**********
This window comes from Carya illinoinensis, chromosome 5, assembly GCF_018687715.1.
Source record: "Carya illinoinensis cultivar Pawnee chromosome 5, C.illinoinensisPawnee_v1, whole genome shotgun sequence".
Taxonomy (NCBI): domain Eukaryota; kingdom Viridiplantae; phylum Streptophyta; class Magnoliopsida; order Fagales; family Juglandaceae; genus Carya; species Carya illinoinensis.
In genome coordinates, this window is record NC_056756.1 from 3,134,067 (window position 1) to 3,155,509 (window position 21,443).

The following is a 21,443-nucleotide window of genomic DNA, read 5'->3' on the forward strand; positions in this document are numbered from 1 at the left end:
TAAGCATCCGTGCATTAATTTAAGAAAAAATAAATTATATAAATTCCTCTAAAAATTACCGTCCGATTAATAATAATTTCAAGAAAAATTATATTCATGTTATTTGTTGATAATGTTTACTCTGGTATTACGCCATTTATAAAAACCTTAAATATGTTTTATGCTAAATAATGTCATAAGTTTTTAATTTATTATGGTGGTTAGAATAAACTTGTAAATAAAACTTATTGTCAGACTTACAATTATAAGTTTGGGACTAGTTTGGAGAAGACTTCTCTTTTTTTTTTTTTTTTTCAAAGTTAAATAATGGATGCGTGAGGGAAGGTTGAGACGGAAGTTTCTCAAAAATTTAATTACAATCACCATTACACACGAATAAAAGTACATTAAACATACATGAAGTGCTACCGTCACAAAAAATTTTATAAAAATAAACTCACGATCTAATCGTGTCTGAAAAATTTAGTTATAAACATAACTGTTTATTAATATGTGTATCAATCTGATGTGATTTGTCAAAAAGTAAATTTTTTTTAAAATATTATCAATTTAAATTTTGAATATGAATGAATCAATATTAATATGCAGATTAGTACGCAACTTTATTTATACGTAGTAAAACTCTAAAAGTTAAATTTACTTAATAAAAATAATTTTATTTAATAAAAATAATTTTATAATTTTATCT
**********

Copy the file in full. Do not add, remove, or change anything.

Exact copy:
This window comes from Carya illinoinensis, chromosome 5, assembly GCF_018687715.1.
Source record: "Carya illinoinensis cultivar Pawnee chromosome 5, C.illinoinensisPawnee_v1, whole genome shotgun sequence".
Taxonomy (NCBI): domain Eukaryota; kingdom Viridiplantae; phylum Streptophyta; class Magnoliopsida; order Fagales; family Juglandaceae; genus Carya; species Carya illinoinensis.
In genome coordinates, this window is record NC_056756.1 from 3,134,067 (window position 1) to 3,155,509 (window position 21,443).

The following is a 21,443-nucleotide window of genomic DNA, read 5'->3' on the forward strand; positions in this document are numbered from 1 at the left end:
TAAGCATCCGTGCATTAATTTAAGAAAAAATAAATTATATAAATTCCTCTAAAAATTACCGTCCGATTAATAATAATTTCAAGAAAAATTATATTCATGTTATTTGTTGATAATGTTTACTCTGGTATTACGCCATTTATAAAAACCTTAAATATGTTTTATGCTAAATAATGTCATAAGTTTTTAATTTATTATGGTGGTTAGAATAAACTTGTAAATAAAACTTATTGTCAGACTTACAATTATAAGTTTGGGACTAGTTTGGAGAAGACTTCTCTTTTTTTTTTTTTTTTTCAAAGTTAAATAATGGATGCGTGAGGGAAGGTTGAGACGGAAGTTTCTCAAAAATTTAATTACAATCACCATTACACACGAATAAAAGTACATTAAACATACATGAAGTGCTACCGTCACAAAAAATTTTATAAAAATAAACTCACGATCTAATCGTGTCTGAAAAATTTAGTTATAAACATAACTGTTTATTAATATGTGTATCAATCTGATGTGATTTGTCAAAAAGTAAATTTTTTTTAAAATATTATCAATTTAAATTTTGAATATGAATGAATCAATATTAATATGCAGATTAGTACGCAACTTTATTTATACGTAGTAAAACTCTAAAAGTTAAATTTACTTAATAAAAATAATTTTATTTAATAAAAATAATTTTATAATTTTATCT